6. Afternoon Tea at the Sunflower Cafe – Milly Johnson 4 stars
This was a really fun book about female friendships and getting revenge on the men who have wronged you.

7. Fans of the Impossible Life – Kate Scelsa 1 star
A book about friendship and mental illness… I had many, many problems with not only the messages but also the writing style. Wasn’t really worth my time.

8. Dumplin’ – Julie Murphy 35 stars
A book with a great message about body weight and confidence. I loved the messages in this book but there were some things that I wish had been better executed.

9. Mosquitoland – David Arnold 35 stars
A really enjoyable book about a crazy road trip and friendship. There was a lot that I enjoyed about it but it was a bit too purple prose-y for me to fully enjoy.

10. The Replacement Wife – Rowena Wiseman 1 star
This is my least favourite read of the month, and probably one of my least favourite reads ever. I requested this on NetGalley because the author is Australian and it was a short book. Worst. Decision. Ever. It was a book full of terrible decisions and terrible writing.

11. The Substitute Bride – Kathleen O’Brien 4 stars
I just realised that this book has pretty much the same title as the previous one, but this was a much better read. I saw this in the free books section on iBooks so I downloaded it to give it a go. It was a really charming and enjoyable book.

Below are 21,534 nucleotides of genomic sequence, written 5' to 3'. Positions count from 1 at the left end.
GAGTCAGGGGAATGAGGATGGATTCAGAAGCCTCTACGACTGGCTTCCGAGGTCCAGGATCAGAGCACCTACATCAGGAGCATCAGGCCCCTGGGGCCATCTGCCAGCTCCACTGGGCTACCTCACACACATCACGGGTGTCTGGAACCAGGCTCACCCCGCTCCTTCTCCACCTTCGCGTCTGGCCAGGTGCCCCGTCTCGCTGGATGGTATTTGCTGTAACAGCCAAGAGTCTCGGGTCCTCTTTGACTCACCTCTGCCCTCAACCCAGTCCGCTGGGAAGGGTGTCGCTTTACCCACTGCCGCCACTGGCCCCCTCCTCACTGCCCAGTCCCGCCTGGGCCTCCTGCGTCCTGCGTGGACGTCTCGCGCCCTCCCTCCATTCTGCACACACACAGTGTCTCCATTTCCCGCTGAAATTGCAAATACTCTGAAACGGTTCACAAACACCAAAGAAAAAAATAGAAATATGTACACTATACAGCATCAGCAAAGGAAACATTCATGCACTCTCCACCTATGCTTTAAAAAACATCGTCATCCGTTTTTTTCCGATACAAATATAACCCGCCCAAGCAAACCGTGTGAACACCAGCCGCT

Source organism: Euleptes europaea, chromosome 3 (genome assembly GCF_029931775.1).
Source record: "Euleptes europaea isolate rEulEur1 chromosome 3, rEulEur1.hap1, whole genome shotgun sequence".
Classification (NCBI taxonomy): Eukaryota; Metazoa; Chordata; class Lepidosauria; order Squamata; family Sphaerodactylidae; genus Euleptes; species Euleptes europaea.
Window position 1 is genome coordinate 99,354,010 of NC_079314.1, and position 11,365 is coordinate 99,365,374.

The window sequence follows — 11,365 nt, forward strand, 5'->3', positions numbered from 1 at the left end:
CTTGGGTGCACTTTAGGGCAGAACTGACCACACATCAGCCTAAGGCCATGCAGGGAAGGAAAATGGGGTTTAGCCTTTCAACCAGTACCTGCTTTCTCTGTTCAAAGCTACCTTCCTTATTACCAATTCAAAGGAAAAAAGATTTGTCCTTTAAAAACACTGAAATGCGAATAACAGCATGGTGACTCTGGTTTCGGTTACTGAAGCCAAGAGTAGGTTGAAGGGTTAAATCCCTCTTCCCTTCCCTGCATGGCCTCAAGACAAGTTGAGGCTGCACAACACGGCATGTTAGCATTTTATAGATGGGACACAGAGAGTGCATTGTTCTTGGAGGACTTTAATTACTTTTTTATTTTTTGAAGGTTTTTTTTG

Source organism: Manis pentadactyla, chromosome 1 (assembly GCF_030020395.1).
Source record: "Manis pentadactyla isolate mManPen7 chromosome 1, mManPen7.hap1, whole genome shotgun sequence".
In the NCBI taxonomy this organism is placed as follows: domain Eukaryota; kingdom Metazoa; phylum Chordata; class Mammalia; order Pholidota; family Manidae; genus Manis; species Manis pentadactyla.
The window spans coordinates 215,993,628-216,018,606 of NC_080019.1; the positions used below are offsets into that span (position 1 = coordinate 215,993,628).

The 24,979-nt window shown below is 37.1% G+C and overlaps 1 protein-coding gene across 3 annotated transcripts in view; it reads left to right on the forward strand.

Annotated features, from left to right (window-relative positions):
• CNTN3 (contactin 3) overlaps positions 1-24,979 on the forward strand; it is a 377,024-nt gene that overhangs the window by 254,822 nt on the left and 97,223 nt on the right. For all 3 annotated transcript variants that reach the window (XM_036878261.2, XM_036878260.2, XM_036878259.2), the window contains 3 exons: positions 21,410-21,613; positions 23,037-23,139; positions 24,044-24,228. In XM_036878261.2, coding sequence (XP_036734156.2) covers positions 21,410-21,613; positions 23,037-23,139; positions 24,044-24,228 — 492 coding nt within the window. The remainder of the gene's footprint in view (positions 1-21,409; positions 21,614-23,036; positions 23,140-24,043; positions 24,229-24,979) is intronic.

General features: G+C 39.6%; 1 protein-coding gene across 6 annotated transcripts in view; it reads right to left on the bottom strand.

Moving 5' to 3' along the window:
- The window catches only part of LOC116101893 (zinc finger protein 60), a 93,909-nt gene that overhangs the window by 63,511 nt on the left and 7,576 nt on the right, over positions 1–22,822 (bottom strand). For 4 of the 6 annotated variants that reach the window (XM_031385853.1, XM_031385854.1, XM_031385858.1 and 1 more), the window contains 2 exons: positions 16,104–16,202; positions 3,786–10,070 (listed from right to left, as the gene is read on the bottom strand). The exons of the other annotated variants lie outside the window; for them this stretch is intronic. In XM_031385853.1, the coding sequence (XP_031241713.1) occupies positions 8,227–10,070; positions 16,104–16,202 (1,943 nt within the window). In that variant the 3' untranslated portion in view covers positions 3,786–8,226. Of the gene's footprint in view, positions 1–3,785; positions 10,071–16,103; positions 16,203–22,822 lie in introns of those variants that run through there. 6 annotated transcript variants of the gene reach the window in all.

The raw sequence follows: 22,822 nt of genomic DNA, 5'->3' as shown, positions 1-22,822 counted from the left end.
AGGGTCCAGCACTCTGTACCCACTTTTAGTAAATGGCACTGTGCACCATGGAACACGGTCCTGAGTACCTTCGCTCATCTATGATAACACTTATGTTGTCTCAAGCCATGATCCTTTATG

12. The Rest Of Us Just Live Here – Patrick Ness 4 stars
My first Patrick Ness book did not disappoint. It had a great premise and was executed really well. This is a book about all the other kids in the world and what happens to them when the chosen ones are off saving the world.

13. The Heart Goes Last – Margaret Atwood 3 stars
A married couple living in a chaotic and anarchic world sign up to live in a utopia forever. They soon realise that this utopia is definitely more of a dystopia. A bit of a weird read for me. I still don’t really know how I feel about it.

14. Tonight The Streets Are Ours – Leila Sales 45 stars
This is a love story, but it’s not about romance. It’s a book about loving yourself and putting yourself first. This was definitely the surprise of the month!

15. The Landing РSusan Johnson 35 stars
Set in a small coastal town in Australia, an exploration of the joys and disappointments of love and humanity.

16. Alice’s Adventures in Wonderland & Through the Looking Glass – Lewis Carroll 35 stars
I don’t think this needs any introduction. I’ve read Alice’s Adventures in Wonderland before but this was my first time reading Through the Looking Glass. It was wonderful in parts but a bit draggy in others.

T10T

I did five Top Ten Tuesday posts this month:


I also did a giveaway this month to celebrate my birthday. And the winner of that giveaway was Kelly @ Dancing Through The Pages!

If you’ve done a September wrap up, leave me a link in the comments! I would love to check out what you’ve read!